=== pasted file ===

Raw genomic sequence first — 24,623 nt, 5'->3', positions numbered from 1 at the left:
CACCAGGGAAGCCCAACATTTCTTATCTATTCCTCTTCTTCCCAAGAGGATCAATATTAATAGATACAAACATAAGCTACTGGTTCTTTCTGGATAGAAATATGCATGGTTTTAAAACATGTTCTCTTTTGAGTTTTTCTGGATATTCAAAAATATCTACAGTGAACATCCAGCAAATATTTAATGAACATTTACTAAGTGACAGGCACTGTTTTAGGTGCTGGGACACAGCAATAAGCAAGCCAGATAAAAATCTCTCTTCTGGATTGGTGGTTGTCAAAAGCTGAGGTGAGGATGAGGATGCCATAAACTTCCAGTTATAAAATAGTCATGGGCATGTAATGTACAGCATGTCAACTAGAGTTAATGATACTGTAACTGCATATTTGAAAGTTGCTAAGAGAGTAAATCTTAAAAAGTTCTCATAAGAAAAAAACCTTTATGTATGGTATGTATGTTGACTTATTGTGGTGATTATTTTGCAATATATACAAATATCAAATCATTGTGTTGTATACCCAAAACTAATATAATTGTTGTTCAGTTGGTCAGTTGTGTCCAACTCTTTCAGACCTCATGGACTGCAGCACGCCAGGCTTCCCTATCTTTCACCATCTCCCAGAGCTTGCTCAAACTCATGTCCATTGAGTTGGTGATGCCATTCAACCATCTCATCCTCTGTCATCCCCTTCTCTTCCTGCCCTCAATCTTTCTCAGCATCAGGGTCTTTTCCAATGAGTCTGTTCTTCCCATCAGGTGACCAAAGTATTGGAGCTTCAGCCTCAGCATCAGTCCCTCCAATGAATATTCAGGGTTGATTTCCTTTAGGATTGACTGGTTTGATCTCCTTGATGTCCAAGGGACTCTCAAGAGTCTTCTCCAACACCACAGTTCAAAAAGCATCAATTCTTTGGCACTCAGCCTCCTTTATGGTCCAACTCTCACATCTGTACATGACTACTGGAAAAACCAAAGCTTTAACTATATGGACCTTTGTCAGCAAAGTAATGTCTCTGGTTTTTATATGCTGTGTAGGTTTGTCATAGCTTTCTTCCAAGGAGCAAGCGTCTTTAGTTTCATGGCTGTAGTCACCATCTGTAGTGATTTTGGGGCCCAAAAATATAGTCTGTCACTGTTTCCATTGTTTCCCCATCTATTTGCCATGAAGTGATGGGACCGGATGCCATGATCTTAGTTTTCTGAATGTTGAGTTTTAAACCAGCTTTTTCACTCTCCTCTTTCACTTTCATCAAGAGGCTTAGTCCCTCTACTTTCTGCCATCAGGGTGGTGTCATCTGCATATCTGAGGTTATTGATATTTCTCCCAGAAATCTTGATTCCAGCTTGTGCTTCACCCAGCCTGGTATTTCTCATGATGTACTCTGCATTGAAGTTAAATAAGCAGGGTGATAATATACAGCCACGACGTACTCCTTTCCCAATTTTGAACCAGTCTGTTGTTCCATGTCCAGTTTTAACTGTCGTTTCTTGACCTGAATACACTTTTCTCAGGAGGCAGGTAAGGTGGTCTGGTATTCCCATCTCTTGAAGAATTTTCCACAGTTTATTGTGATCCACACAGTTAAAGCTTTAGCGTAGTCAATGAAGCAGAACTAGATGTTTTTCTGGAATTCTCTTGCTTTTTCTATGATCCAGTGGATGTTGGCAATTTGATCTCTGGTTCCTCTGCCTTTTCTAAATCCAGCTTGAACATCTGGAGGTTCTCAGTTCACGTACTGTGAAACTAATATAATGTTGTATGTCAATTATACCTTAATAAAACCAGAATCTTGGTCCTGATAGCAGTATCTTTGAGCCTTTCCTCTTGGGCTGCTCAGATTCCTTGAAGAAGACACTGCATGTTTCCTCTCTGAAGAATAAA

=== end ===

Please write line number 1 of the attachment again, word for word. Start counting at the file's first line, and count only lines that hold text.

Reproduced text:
Raw genomic sequence first — 24,623 nt, 5'->3', positions numbered from 1 at the left: